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Ballad of Reading Gaol

Oscar Wilde

Book Overview: 

Wilde’s meditation on capital punishment, the Ballad of Reading Gaol comes after he was convicted and imprisoned under charges of gross indecency. The charges stemmed from his affair with Lord Alfred Douglas, the son of the Marquis of Queensberry. It relates the story of an execution of a man who murdered his wife which Wilde witnessed during his internment.

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Book Excerpt: 
. . .And sweated on the mill: But in the heart of every man Terror was lying still. So still it lay that every day Crawled like a weed-clogged wave: And we forgot the bitter lot That waits for fool and knave, Till once, as we tramped in from work, We passed an open grave. With yawning mouth the yellow hole Gaped for a living thing; The very mud cried out for blood To the thirsty asphalte ring: And we knew that ere one dawn grew fair Some prisoner had to swing. Right in we went, with soul intent On Death and Dread and Doom: The hangman, with his little bag, Went shuffling through the gloom And each man trembled as he crept Into his numbered tomb. . . . Read More

Community Reviews

This is my 4th time to read Oscar Wilde and the more I read his works, the more he becomes one of my favorite writers.

Oscar Wilde (1854-1900) was a married man and he had two children. Yet, he had homosexual affairs. His sexual preference, considered lewd and taboo during the Victorian era, led h...more

“Yet each man kills the thing he loves,
By each let this be heard,
Some do it with a bitter look,
Some with a flattering word,
The coward does it with a kiss,
The brave man with a sword!

Some kill their love when they are young,
And some when they are old;
Some strangle with the hands of Lust,
Some with t...more

Favourite poetry has a tendency to make sudden appearances in my head when I least expect it.

I don't know how many times I have read the Ballad of Reading Gaol, but it is often enough for me to feel shame I don't know it by heart yet. I annoyingly often quote the catch line "yet each man kills...more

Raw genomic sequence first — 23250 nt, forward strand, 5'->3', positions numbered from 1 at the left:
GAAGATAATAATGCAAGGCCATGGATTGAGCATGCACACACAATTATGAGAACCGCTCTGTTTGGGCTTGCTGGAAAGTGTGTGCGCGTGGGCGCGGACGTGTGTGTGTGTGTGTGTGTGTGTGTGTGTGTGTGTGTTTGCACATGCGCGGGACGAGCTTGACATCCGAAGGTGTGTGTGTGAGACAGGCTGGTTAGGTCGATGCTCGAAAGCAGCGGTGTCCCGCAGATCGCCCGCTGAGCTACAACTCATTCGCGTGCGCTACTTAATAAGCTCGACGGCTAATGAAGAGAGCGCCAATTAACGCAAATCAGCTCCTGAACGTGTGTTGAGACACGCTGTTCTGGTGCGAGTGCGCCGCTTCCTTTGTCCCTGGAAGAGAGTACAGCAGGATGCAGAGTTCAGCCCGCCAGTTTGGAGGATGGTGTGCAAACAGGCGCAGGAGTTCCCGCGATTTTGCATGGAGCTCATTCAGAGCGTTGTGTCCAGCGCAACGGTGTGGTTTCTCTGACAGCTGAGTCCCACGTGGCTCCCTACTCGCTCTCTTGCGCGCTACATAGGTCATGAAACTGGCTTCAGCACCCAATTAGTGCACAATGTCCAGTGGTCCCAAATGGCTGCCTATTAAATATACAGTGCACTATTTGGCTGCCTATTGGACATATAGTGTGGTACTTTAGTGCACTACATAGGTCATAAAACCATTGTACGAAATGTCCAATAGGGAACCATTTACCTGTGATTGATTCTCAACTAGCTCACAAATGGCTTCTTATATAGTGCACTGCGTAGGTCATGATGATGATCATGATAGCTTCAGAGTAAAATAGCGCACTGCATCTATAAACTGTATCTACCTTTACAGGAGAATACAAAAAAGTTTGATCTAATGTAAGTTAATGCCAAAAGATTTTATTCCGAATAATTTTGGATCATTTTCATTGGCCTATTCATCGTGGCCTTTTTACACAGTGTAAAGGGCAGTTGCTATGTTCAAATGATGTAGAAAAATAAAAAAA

I never would have thought that I'd love macabre poetry but I guess between this and Edgar Allen Poe, I most certainly do. I absolutely loved this dark poem.

Wilde is reflecting on his time in prison as he and other prisoners watch the final process of another prisoner's hanging sentence for kill...more

A tremendously sad and dark poem. I could definitely feel Wilde's pain and sorrow. Beautifully written. Five big stars!

This is a beautiful and moving poem by Oscar Wild. Based on personal observation and experience of his time in Reading jail, Wild wrote this sad and haunting poem while living in exile. I have not read any poems by Wild, so this is my first experience. I have known him for an excellent playwright...more

I never saw a man who looked
With such a wistful eye
Upon that little tent of blue
Which prisoners call the sky...


The man had killed the thing he loved
And so he had to die.
Yet each man kills the thing he loves


What word of grace in such a place
Could help a brother's soul?


And wondered why men...more

Oscar Wilde escribió "La Balada de la cárcel de Reading" precisamente cuando todavía estaba en prisión, luego de ser sentenciado a dos años de trabajos forzados por sodomía en 1895 y otros cargos que asumió a partir de hacer pública su condición de homosexual, perdiendo un juicio contra el padre...more

This is definitely not the Wilde many people are familiar with- here he eschews the characteristic wit in favour of a sorrowful, dark lament about prison life and the concept of prison in general. This poem isn't in the vein of some of Wilde's more well-known works and honestly, it's all the bett...more

The very name Oscar Wilde is synonymous with wit and intelligence, and of course the best that the Victorian literature has to offer. But this is not the whole story, as most of us know, Wilde was convicted of homosexual offences in 1895 and sentenced to two years' hard labour in prison. For a ma...more

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